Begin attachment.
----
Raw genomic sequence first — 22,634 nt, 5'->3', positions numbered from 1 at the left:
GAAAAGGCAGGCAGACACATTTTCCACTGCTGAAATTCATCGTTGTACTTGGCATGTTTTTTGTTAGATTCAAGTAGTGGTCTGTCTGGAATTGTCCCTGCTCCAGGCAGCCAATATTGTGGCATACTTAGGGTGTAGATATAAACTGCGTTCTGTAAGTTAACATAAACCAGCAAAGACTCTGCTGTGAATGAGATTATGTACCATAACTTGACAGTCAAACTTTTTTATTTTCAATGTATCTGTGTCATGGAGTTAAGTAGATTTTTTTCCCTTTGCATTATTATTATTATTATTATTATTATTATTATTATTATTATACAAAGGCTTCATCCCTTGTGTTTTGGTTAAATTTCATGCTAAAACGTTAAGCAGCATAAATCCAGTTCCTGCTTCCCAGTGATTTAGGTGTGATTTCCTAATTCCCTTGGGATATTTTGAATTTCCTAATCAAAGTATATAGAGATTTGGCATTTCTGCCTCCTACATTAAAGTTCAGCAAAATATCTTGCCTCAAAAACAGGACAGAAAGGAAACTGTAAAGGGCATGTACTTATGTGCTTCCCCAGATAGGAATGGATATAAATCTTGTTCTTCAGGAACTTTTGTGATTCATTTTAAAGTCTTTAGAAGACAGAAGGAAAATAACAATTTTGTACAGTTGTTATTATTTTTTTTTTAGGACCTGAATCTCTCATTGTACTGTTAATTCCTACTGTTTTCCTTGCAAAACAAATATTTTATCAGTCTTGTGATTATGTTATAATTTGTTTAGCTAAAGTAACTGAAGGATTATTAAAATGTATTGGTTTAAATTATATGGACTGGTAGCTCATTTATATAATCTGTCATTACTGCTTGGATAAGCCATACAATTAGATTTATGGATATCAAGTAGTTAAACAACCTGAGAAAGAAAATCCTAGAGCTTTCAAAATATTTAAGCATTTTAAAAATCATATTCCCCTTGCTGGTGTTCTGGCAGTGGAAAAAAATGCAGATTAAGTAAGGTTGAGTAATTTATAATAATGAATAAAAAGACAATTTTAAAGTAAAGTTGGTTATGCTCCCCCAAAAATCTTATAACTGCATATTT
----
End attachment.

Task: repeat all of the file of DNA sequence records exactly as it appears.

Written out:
Raw genomic sequence first — 22,634 nt, 5'->3', positions numbered from 1 at the left:
GAAAAGGCAGGCAGACACATTTTCCACTGCTGAAATTCATCGTTGTACTTGGCATGTTTTTTGTTAGATTCAAGTAGTGGTCTGTCTGGAATTGTCCCTGCTCCAGGCAGCCAATATTGTGGCATACTTAGGGTGTAGATATAAACTGCGTTCTGTAAGTTAACATAAACCAGCAAAGACTCTGCTGTGAATGAGATTATGTACCATAACTTGACAGTCAAACTTTTTTATTTTCAATGTATCTGTGTCATGGAGTTAAGTAGATTTTTTTCCCTTTGCATTATTATTATTATTATTATTATTATTATTATTATTATTATACAAAGGCTTCATCCCTTGTGTTTTGGTTAAATTTCATGCTAAAACGTTAAGCAGCATAAATCCAGTTCCTGCTTCCCAGTGATTTAGGTGTGATTTCCTAATTCCCTTGGGATATTTTGAATTTCCTAATCAAAGTATATAGAGATTTGGCATTTCTGCCTCCTACATTAAAGTTCAGCAAAATATCTTGCCTCAAAAACAGGACAGAAAGGAAACTGTAAAGGGCATGTACTTATGTGCTTCCCCAGATAGGAATGGATATAAATCTTGTTCTTCAGGAACTTTTGTGATTCATTTTAAAGTCTTTAGAAGACAGAAGGAAAATAACAATTTTGTACAGTTGTTATTATTTTTTTTTTAGGACCTGAATCTCTCATTGTACTGTTAATTCCTACTGTTTTCCTTGCAAAACAAATATTTTATCAGTCTTGTGATTATGTTATAATTTGTTTAGCTAAAGTAACTGAAGGATTATTAAAATGTATTGGTTTAAATTATATGGACTGGTAGCTCATTTATATAATCTGTCATTACTGCTTGGATAAGCCATACAATTAGATTTATGGATATCAAGTAGTTAAACAACCTGAGAAAGAAAATCCTAGAGCTTTCAAAATATTTAAGCATTTTAAAAATCATATTCCCCTTGCTGGTGTTCTGGCAGTGGAAAAAAATGCAGATTAAGTAAGGTTGAGTAATTTATAATAATGAATAAAAAGACAATTTTAAAGTAAAGTTGGTTATGCTCCCCCAAAAATCTTATAACTGCATATTT